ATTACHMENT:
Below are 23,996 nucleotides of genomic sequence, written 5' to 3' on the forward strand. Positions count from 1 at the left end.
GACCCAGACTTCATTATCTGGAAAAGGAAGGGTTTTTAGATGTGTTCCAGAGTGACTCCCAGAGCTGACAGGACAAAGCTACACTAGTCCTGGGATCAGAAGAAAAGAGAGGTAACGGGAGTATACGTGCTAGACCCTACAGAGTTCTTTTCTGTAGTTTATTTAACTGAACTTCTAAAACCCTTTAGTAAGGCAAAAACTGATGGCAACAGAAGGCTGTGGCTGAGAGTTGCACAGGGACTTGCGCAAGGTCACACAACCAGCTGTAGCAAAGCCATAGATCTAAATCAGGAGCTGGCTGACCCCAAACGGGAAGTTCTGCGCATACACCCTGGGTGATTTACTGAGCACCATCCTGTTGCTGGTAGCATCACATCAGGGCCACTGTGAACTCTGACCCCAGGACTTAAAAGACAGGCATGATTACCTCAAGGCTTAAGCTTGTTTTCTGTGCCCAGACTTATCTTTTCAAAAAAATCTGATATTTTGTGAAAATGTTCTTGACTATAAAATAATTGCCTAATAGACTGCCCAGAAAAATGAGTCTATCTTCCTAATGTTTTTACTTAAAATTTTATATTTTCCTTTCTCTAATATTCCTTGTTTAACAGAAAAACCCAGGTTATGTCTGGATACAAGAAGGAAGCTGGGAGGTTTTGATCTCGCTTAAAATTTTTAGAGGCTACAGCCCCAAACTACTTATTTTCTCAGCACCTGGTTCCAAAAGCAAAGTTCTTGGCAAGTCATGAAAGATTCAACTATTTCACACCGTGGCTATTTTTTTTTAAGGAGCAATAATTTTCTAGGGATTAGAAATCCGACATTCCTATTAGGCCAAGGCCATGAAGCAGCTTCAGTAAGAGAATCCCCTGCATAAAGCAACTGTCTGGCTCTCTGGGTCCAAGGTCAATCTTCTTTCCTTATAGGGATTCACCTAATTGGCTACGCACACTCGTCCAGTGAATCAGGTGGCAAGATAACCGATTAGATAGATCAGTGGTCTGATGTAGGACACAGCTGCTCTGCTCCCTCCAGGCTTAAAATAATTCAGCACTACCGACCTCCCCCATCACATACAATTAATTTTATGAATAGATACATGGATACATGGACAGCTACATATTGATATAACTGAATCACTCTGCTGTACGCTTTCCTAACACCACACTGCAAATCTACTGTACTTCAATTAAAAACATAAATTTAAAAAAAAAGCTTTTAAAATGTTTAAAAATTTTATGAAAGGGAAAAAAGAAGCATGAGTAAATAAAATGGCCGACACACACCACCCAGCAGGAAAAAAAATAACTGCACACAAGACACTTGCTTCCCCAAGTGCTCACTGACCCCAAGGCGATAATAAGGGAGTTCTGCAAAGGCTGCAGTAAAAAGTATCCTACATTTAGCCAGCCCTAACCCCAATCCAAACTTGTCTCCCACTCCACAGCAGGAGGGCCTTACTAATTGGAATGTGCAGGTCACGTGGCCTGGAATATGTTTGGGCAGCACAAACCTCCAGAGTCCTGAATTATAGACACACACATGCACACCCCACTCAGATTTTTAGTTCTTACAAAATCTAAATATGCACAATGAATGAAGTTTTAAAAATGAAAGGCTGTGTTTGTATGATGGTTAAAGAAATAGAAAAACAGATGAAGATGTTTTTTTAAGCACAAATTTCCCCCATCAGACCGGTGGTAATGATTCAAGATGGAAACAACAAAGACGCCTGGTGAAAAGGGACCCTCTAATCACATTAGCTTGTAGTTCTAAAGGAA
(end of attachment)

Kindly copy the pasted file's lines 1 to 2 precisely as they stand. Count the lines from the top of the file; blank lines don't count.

Below are 23,996 nucleotides of genomic sequence, written 5' to 3' on the forward strand. Positions count from 1 at the left end.
GACCCAGACTTCATTATCTGGAAAAGGAAGGGTTTTTAGATGTGTTCCAGAGTGACTCCCAGAGCTGACAGGACAAAGCTACACTAGTCCTGGGATCAGAAGAAAAGAGAGGTAACGGGAGTATACGTGCTAGACCCTACAGAGTTCTTTTCTGTAGTTTATTTAACTGAACTTCTAAAACCCTTTAGTAAGGCAAAAACTGATGGCAACAGAAGGCTGTGGCTGAGAGTTGCACAGGGACTTGCGCAAGGTCACACAACCAGCTGTAGCAAAGCCATAGATCTAAATCAGGAGCTGGCTGACCCCAAACGGGAAGTTCTGCGCATACACCCTGGGTGATTTACTGAGCACCATCCTGTTGCTGGTAGCATCACATCAGGGCCACTGTGAACTCTGACCCCAGGACTTAAAAGACAGGCATGATTACCTCAAGGCTTAAGCTTGTTTTCTGTGCCCAGACTTATCTTTTCAAAAAAATCTGATATTTTGTGAAAATGTTCTTGACTATAAAATAATTGCCTAATAGACTGCCCAGAAAAATGAGTCTATCTTCCTAATGTTTTTACTTAAAATTTTATATTTTCCTTTCTCTAATATTCCTTGTTTAACAGAAAAACCCAGGTTATGTCTGGATACAAGAAGGAAGCTGGGAGGTTTTGATCTCGCTTAAAATTTTTAGAGGCTACAGCCCCAAACTACTTATTTTCTCAGCACCTGGTTCCAAAAGCAAAGTTCTTGGCAAGTCATGAAAGATTCAACTATTTCACACCGTGGCTATTTTTTTTTAAGGAGCAATAATTTTCTAGGGATTAGAAATCCGACATTCCTATTAGGCCAAGGCCATGAAGCAGCTTCAGTAAGAGAATCCCCTGCATAAAGCAACTGTCTGGCTCTCTGGGTCCAAGGTCAATCTTCTTTCCTTATAGGGATTCACCTAATTGGCTACGCACACTCGTCCAGTGAATCAGGTGGCAAGATAACCGATTAGATAGATCAGTGGTCTGATGTAGGACACAGCTGCTCTGCTCCCTCCAGGCTTAAAATAATTCAGCACTACCGACCTCCCCCATCACATACAATTAATTTTATGAATAGATACATGGATACATGGACAGCTACATATTGATATAACTGAATCACTCTGCTGTACGCTTTCCTAACACCACACTGCAAATCTACTGTACTTCAATTAAAAACATAAATTTAAAAAAAAAGCTTTTAAAATGTTTAAAAATTTTATGAAAGGGAAAAAAGAAGCATGAGTAAATAAAATGGCCGACACACACCACCCAGCAGGAAAAAAAATAACTGCACACAAGACACTTGCTTCCCCAAGTGCTCACTGACCCCAAGGCGATAATAAGGGAGTTCTGCAAAGGCTGCAGTAAAAAGTATCCTACATTTAGCCAGCCCTAACCCCAATCCAAACTTGTCTCCCACTCCACAGCAGGAGGGCCTTACTAATTGGAATGTGCAGGTCACGTGGCCTGGAATATGTTTGGGCAGCACAAACCTCCAGAGTCCTGAATTATAGACACACACATGCACACCCCACTCAGATTTTTAGTTCTTACAAAATCTAAATATGCACAATGAATGAAGTTTTAAAAATGAAAGGCTGTGTTTGTATGATGGTTAAAGAAATAGAAAAACAGATGAAGATGTTTTTTTAAGCACAAATTTCCCCCATCAGACCGGTGGTAATGATTCAAGATGGAAACAACAAAGACGCCTGGTGAAAAGGGACCCTCTAATCACATTAGCTTGTAGTTCTAAAGGAA